So for the toppers: I went for hand-formed flip flops, and shells, (little stars prodded with a fork for star-fish shapes), rolled out red and white stripes of fondant to create a beach towel, and then spent ages trying to get a free-standing parasol.

I eventually made it by cutting out a circle with a ridged cookie cutter, painting panels with gel icing, then letting the parasol set on a table tennis ball (the exact right shape, it turned out!). After it had set  - which took two whole days in the fridge - I stuck the cocktail stick of a cotton bud to the parasol using a blob of icing and water, then made a base in the same way.

TIP: if any decorations are flopping or sticking, put them in the fridge to harden. And if fondant is cracking, a little water brings it back to life.

Then, the cake-baking. I used Nigella again, this time the Malteser cake from Feast: Food that Celebrates Life.

150g light brown sugar (I used Muscovado as it was all I had, and all was fine)
100g caster sugar
3 large eggs
175ml milk
15g unsalted butter
2 tablespoons Horlicks 
175g plain flour
25g cocoa 
1 teaspoon baking powder
1/2 teaspoon baking soda

Oven on, at 170C, and line two circular cake tins- 20cm ones are ideal.
Whisk together the sugars and eggs, then heat the milk, butter and Horlicks in a pan until melted, and hot, but not boiling. 
Pour into the egg mix, and add all the remaining ingredients.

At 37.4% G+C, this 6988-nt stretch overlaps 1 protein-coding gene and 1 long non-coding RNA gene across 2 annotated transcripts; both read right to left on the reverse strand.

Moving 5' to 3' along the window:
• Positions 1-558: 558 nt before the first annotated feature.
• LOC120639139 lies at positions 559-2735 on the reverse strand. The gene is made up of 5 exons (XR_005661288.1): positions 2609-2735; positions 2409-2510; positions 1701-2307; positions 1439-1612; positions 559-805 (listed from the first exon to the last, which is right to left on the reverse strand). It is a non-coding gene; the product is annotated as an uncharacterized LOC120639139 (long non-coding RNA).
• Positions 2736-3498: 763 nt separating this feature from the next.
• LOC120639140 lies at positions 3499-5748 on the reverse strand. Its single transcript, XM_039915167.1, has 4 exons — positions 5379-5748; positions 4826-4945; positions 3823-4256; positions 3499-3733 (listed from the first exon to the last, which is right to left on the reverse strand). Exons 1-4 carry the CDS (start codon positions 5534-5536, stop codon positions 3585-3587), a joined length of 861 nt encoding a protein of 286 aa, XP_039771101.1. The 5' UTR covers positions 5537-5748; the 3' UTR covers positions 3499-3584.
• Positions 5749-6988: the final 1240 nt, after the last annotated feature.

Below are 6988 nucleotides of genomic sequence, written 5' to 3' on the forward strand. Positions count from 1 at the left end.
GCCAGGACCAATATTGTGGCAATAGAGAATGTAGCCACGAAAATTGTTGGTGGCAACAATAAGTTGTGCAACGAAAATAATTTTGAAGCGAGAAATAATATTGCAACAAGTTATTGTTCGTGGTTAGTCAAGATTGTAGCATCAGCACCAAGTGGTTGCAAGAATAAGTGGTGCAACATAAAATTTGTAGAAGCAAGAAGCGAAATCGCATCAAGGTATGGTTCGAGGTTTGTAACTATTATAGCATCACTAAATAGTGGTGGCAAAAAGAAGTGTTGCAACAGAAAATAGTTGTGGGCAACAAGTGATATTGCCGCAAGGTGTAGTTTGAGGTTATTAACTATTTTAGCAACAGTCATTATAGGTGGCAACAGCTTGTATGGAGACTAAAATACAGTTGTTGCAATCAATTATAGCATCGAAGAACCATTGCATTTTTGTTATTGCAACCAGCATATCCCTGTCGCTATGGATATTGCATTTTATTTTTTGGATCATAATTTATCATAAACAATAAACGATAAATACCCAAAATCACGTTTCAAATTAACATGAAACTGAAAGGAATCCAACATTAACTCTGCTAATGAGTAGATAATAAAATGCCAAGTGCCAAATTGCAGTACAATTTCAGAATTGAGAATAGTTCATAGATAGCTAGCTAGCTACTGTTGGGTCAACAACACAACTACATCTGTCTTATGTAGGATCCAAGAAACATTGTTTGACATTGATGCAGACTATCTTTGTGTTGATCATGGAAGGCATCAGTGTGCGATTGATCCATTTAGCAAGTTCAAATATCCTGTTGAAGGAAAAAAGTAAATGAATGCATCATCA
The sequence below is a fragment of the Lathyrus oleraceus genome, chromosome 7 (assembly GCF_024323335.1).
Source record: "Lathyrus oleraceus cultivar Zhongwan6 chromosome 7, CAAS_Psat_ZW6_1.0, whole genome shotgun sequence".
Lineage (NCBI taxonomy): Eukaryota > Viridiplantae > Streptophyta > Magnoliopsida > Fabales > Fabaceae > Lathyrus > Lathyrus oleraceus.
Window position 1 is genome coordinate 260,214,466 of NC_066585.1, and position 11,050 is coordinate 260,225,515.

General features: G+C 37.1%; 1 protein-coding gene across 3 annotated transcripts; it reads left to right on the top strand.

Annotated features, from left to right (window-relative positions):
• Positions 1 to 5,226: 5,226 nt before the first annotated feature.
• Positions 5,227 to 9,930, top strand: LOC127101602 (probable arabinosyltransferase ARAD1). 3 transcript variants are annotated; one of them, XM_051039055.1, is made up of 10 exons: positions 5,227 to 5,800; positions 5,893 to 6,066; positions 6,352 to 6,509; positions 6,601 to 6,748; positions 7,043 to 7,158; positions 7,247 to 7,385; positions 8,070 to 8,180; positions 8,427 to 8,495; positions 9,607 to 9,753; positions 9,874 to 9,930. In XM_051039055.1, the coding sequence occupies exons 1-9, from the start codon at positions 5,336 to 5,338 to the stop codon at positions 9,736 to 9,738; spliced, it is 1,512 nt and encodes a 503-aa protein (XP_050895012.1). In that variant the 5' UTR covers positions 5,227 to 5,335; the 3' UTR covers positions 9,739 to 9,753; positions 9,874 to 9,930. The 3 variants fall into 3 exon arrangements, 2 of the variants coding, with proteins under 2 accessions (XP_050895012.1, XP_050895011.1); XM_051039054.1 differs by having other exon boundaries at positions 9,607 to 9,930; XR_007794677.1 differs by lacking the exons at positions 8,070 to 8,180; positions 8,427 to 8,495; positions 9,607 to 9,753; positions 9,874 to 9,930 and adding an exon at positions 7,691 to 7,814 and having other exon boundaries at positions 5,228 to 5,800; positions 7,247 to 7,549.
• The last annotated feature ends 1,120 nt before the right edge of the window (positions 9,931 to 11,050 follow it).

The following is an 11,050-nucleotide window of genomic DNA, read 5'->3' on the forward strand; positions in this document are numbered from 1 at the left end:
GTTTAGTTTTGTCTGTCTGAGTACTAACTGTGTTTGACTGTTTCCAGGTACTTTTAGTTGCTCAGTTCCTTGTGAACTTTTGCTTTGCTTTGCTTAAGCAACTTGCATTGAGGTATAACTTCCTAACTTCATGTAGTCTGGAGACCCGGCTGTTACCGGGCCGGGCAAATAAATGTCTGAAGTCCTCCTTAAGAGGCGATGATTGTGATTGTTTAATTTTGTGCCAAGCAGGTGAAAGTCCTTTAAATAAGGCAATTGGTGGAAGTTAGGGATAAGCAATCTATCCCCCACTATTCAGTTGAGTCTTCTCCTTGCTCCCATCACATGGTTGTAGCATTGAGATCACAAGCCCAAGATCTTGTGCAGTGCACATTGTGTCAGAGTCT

Divide the cake batter evenly between the two tins and bake for 25 minutes, until a skewer comes out clean and the cakes spring back when pressed gently. 

Let them cool, then turn them out of their tins.
I then made a small bowl of chocolate buttercream to sandwich the cakes together:

Just add the following ingredients and stir together:
70g icing sugar
40g melted dark chocolate
30g soft unsalted butter

For the 'sea', I made a thick buttercream frosting, (with 50g soft butter, 125g icing sugar, 1 teaspoon milk) then tinted it blue with food colouring, and used a spatula to 'flip' waves upwards.

The 'sand' is a sprinkling of Muscovado sugar. I had made a slab of yellow fondant, but this looked more realistic.


Parisian macarons

“Paris is the only city in the world where starving to death is still considered an art,” wrote Carlos Ruiz Zafón. So no wonder whenever I visit the city I ogle the Eiffel and explore the Pompidou but only get really, really excited when I'm stuffing my face.

It helps, of course, that my tour guide in the city of lights food is usually my old uni pal Lydia, who knows all the best gastronomique spots in the City (Philippe Starck's Mama Shelter was her last, delicious recommendation).
Last time I was in town, Lydia ushered me away from Ladurée's doors: Pierre Hermé, she said, was the place to stock up on macarons. And we did, and she was right...